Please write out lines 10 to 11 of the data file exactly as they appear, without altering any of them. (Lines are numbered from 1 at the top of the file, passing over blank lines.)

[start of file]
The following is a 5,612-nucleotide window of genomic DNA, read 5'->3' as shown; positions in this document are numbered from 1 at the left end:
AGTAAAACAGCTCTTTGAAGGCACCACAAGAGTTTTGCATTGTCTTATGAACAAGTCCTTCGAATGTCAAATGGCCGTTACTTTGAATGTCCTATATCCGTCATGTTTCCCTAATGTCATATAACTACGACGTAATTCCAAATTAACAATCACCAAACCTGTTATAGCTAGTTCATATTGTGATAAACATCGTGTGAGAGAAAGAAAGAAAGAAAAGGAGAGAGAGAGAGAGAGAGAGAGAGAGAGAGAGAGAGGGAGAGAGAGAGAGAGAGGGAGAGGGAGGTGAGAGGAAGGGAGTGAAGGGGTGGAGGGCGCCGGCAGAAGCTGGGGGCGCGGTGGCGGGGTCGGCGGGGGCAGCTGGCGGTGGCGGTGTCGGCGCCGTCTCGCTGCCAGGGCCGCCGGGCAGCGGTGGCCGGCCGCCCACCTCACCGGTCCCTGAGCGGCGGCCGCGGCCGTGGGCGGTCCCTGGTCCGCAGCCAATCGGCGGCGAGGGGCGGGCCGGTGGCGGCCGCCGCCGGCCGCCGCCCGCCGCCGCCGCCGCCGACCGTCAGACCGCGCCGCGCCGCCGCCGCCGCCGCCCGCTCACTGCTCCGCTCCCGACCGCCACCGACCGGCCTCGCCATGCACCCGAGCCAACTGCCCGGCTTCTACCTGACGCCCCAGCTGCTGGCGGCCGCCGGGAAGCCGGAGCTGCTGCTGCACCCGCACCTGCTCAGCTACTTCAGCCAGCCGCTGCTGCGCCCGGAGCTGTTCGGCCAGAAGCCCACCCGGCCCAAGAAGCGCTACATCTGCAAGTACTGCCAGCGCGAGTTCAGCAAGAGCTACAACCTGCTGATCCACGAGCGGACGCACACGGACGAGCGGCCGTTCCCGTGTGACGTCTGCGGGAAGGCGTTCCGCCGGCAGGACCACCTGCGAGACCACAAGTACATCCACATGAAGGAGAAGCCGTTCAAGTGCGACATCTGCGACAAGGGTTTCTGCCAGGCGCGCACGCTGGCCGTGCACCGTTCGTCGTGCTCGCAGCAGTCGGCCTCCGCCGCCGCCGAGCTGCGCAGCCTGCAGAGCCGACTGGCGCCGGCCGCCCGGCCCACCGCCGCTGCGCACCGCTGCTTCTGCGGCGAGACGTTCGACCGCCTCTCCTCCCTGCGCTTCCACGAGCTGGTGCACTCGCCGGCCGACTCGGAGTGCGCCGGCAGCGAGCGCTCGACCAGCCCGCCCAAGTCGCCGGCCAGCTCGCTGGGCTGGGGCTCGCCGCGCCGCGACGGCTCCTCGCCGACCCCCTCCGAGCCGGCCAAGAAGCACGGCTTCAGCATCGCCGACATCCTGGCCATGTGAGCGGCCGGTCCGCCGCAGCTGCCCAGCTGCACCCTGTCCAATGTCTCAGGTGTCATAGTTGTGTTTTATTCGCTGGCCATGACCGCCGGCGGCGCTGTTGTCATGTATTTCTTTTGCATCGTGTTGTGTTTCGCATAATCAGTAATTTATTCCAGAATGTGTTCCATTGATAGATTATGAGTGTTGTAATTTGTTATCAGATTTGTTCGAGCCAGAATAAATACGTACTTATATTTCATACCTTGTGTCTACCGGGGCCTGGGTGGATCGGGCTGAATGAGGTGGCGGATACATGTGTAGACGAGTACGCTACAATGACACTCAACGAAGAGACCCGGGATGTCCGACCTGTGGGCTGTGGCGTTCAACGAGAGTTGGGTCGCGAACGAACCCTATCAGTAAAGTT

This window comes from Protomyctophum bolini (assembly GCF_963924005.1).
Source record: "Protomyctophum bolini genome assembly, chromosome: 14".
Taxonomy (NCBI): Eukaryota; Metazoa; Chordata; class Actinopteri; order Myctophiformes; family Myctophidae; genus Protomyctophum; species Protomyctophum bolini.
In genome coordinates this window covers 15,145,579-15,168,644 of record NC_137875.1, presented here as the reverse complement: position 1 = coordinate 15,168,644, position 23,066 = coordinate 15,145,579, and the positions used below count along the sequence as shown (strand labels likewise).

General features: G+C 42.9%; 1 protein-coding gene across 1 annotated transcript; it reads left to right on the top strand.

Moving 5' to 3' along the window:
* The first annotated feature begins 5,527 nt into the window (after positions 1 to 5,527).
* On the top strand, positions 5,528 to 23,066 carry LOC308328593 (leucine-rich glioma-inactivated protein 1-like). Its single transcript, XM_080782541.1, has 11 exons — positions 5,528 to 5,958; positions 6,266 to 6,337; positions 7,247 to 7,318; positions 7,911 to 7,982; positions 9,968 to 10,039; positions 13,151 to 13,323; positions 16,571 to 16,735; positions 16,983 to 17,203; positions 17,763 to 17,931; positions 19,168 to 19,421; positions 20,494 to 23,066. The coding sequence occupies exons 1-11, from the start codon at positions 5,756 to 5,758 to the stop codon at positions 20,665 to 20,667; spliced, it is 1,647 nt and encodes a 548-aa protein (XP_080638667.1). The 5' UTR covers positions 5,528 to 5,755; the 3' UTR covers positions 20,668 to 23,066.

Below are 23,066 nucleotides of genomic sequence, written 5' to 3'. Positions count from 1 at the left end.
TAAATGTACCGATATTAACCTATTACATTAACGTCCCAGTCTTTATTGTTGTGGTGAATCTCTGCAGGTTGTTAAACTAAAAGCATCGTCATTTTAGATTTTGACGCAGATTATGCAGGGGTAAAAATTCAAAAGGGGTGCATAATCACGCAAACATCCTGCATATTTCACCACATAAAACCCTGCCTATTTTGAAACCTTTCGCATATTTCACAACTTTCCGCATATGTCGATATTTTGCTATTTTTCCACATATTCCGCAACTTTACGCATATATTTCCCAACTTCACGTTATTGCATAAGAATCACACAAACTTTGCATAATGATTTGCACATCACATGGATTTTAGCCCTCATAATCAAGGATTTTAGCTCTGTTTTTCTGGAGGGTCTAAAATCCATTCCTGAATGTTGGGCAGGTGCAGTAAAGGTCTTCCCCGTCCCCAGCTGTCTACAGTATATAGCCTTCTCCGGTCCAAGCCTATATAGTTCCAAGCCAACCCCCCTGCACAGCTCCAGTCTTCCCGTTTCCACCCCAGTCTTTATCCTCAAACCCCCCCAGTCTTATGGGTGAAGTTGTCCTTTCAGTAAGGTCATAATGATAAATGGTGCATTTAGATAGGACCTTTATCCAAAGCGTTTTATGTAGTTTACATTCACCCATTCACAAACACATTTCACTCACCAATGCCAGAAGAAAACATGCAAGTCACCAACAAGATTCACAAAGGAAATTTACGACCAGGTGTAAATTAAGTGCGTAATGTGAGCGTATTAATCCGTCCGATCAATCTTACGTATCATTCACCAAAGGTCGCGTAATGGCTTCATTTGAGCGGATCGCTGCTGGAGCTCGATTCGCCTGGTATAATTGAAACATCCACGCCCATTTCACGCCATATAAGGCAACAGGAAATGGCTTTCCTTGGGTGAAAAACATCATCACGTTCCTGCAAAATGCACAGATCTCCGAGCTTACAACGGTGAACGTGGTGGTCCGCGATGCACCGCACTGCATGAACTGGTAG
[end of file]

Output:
* On the top strand, positions 5,528 to 23,066 carry LOC308328593 (leucine-rich glioma-inactivated protein 1-like). Its single transcript, XM_080782541.1, has 11 exons — positions 5,528 to 5,958; positions 6,266 to 6,337; positions 7,247 to 7,318; positions 7,911 to 7,982; positions 9,968 to 10,039; positions 13,151 to 13,323; positions 16,571 to 16,735; positions 16,983 to 17,203; positions 17,763 to 17,931; positions 19,168 to 19,421; positions 20,494 to 23,066. The coding sequence occupies exons 1-11, from the start codon at positions 5,756 to 5,758 to the stop codon at positions 20,665 to 20,667; spliced, it is 1,647 nt and encodes a 548-aa protein (XP_080638667.1). The 5' UTR covers positions 5,528 to 5,755; the 3' UTR covers positions 20,668 to 23,066.

Below are 23,066 nucleotides of genomic sequence, written 5' to 3'. Positions count from 1 at the left end.